Where You Call Home Matters
Following the Great Recession many property markets have rebounded nicely in value. But many homes, even some in markets with strong recoveries, still have loan balances 25% or more above market value. Bloomberg reports ‘These U.S. Zip Codes Have Highest Share of Troubled Properties’ based on data from ATTOM Data Solutions. A zip code in Springfield, MO, is worst off with 81% of homes underwater.
Overall the article reports that 5.5 million properties were seriously underwater or 10.1% of all homes with a mortgage. But more than ‘half of all properties were seriously underwater in 65 zip codes.’
The inconsistent recovery in values is likely a function of 2 factors. First, some markets were hotter prior to the Great Recession than others. This likely drove values there up more quickly compared to other markets leading to higher initial mortgage amounts. The crash may have been more severe in these areas. Second, the hotter markets may have led to overbuilding. More inventory was built than the market could absorb after the crash. Working off the excess inventory is likely to depress prices until it's gone.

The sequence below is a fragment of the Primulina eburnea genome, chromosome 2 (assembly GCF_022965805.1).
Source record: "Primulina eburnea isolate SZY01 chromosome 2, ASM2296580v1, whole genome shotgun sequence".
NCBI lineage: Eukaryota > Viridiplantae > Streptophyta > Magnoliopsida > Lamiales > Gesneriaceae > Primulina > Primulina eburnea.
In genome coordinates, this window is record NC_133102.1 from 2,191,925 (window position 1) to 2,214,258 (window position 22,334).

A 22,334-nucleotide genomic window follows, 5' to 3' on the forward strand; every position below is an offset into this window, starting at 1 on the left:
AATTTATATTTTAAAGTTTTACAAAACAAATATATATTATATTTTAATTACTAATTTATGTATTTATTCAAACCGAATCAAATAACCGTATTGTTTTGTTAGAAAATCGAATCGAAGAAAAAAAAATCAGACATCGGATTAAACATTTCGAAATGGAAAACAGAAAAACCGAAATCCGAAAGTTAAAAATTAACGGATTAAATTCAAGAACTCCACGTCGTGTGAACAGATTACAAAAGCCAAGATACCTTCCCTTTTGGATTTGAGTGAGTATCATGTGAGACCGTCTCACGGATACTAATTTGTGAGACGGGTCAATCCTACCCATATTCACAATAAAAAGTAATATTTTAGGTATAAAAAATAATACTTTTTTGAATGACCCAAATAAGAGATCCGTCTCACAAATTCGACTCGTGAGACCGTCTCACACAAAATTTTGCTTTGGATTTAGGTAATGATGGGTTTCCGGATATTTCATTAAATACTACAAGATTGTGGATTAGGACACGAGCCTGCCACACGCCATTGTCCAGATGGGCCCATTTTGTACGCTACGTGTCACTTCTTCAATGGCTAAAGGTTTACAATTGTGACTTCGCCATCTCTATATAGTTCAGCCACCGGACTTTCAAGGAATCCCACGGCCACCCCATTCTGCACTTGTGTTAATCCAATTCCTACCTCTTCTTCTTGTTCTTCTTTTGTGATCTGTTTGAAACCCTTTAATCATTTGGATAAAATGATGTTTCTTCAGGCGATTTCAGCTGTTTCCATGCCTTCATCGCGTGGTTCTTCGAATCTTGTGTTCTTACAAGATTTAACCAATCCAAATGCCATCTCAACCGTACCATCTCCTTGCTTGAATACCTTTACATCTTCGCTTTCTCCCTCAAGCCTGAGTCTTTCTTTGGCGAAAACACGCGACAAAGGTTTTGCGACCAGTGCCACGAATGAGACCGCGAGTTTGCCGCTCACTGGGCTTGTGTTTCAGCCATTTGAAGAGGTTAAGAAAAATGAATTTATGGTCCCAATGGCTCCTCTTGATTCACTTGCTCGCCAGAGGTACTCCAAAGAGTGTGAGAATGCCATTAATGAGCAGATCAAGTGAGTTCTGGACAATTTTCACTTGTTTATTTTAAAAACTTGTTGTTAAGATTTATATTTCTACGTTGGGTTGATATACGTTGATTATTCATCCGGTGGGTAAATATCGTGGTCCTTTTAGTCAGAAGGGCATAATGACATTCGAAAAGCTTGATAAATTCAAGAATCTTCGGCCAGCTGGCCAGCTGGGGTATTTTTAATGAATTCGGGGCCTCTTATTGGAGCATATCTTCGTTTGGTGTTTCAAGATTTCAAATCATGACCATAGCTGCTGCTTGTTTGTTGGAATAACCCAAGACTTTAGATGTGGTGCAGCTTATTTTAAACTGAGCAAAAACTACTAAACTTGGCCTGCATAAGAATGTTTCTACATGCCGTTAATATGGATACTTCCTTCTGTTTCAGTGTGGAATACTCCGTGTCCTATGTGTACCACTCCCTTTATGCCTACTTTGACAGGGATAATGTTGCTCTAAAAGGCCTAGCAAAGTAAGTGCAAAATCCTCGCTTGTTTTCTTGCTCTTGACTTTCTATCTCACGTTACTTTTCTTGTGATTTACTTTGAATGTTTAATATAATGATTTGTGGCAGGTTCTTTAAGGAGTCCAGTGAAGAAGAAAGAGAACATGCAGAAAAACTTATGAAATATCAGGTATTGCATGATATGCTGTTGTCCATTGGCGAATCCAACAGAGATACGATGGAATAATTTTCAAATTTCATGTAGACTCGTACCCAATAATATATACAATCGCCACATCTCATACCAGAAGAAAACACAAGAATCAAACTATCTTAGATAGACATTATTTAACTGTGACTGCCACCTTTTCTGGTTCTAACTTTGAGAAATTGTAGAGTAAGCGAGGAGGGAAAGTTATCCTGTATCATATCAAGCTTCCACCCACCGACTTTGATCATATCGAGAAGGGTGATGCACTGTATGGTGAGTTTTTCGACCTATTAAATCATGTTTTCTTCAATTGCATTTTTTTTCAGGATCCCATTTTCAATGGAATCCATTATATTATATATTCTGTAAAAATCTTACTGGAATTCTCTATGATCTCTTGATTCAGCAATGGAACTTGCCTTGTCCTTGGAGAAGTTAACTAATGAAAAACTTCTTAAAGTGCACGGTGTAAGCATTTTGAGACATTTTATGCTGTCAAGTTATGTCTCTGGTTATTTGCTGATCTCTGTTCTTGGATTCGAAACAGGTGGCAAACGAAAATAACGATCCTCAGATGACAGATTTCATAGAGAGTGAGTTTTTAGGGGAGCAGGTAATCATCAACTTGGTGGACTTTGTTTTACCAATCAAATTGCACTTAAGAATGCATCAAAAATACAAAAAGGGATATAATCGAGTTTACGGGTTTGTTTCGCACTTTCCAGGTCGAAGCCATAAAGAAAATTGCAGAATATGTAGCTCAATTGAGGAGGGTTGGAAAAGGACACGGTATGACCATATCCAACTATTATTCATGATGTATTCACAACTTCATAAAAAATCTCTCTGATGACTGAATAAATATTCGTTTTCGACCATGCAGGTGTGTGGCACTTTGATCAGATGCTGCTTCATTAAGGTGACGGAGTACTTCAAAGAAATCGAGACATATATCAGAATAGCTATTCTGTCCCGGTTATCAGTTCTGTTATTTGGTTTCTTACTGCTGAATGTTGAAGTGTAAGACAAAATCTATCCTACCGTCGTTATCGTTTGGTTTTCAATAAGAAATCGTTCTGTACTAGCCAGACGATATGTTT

The article doesn’t address whether the bigger issues are with certain property types such as condos, multifamily or single family homes. Nor is there discussion of past foreclosure rates or ‘for sale’ inventory levels and how they have changed over time. Perhaps the bigger issue is average home values in these areas. Zillow’s listing of homes for sale in Springfield, MO, shows many homes with modest values in terms of absolute amount and per square foot.
The implications for lenders is clear. Diversify and look forward. Small lenders focused on their market area are clearly at risk unless they can trade with others to diversify. Looking forward means understanding property valuations in order to assess trends and whether they are outpacing reality. And what’s reality? Hard to know but I’m guessing that smart lenders have evaluated many housing and economic factors to identify correlations and useful early warning signs.
Of course, convincing business managers to forego booking new business because of market values worries will likely be a challenge. Memories are short. And a ‘bird in the hand is worth 2 in the bush’ when trying to meet short-term budget targets. It will require foresight and courage to avoid the next market bubble.
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